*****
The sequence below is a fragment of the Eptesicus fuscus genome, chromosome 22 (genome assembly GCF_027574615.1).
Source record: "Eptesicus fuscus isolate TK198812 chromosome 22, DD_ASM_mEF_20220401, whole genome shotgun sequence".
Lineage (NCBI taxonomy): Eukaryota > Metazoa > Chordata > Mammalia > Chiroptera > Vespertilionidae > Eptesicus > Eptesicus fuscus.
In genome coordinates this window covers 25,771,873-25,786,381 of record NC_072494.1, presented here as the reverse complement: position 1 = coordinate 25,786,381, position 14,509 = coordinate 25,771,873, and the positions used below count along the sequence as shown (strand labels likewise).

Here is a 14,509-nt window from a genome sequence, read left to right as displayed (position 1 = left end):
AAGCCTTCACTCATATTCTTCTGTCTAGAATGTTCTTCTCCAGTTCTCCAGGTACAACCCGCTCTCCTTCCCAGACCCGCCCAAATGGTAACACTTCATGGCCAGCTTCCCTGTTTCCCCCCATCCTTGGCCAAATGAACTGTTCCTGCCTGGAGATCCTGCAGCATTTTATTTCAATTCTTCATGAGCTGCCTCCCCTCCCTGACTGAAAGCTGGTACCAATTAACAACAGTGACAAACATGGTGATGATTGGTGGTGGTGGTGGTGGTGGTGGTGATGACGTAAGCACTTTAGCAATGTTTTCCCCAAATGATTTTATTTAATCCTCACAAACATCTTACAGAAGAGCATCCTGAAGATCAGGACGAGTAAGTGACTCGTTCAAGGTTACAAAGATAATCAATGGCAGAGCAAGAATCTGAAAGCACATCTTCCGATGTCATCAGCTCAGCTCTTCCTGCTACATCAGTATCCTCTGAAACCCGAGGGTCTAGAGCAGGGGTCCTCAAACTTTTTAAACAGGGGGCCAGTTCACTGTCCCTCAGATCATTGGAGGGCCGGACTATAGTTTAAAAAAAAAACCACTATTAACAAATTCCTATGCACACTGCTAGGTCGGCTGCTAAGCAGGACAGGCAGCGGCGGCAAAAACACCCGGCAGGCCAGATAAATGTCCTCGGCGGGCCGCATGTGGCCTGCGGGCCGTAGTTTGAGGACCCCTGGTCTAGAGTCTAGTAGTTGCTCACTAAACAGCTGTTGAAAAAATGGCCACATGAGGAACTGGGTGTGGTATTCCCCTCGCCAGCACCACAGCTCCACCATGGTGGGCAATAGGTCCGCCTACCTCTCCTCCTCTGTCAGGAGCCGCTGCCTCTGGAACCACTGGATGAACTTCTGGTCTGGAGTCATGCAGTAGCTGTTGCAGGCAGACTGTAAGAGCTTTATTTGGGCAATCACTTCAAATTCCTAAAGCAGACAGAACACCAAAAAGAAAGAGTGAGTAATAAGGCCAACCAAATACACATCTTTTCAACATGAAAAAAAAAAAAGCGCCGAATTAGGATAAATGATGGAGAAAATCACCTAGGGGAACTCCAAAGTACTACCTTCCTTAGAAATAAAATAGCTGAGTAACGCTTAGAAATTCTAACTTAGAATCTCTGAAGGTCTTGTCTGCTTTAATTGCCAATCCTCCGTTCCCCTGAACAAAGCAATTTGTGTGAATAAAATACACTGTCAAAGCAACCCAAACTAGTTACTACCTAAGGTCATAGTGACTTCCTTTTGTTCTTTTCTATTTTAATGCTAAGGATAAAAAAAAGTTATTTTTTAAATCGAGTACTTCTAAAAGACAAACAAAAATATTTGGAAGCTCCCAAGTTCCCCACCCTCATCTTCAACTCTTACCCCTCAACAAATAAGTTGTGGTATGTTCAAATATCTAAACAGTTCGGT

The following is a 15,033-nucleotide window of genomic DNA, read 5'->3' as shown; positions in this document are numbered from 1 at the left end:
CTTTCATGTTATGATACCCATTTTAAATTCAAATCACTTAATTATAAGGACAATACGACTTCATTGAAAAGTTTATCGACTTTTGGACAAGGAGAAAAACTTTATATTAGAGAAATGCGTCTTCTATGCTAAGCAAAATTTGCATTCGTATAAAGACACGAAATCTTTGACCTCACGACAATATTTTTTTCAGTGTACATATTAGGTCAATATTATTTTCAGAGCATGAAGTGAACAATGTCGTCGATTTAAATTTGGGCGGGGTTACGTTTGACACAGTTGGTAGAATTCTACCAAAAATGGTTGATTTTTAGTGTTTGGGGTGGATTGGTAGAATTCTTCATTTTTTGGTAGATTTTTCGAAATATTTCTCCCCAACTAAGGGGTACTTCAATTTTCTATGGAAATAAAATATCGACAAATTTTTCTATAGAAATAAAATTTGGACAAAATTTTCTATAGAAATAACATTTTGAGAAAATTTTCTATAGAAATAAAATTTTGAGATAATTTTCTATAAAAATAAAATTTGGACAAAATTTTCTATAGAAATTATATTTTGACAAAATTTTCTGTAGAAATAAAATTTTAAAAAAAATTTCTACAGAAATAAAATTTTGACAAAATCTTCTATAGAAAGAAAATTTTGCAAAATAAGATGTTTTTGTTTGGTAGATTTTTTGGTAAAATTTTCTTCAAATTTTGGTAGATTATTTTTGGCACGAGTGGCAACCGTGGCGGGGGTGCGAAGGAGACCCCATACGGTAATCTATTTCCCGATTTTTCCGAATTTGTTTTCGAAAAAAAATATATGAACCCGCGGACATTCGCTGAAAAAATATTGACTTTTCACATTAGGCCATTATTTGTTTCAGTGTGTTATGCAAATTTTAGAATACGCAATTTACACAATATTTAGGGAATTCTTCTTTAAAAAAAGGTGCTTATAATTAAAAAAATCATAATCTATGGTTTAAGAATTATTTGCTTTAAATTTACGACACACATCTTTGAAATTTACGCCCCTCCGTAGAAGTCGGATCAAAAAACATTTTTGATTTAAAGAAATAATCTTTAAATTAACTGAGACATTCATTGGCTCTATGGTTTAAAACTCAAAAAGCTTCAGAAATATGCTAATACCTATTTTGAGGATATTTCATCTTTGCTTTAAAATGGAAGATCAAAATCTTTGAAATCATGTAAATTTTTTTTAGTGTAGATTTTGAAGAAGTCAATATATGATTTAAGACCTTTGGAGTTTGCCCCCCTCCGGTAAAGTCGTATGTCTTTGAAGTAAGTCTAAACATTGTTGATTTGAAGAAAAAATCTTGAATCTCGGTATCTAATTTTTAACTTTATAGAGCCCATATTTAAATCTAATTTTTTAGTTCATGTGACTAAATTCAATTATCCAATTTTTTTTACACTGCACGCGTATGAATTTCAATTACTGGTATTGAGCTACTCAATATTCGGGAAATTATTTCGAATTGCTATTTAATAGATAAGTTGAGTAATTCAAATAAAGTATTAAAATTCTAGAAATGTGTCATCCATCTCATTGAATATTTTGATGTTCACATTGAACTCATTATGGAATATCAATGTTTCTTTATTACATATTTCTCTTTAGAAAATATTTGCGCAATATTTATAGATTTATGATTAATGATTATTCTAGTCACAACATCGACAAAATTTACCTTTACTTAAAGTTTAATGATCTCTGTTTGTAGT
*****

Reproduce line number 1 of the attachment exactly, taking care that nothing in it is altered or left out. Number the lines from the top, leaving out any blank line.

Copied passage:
The sequence below is a fragment of the Eptesicus fuscus genome, chromosome 22 (genome assembly GCF_027574615.1).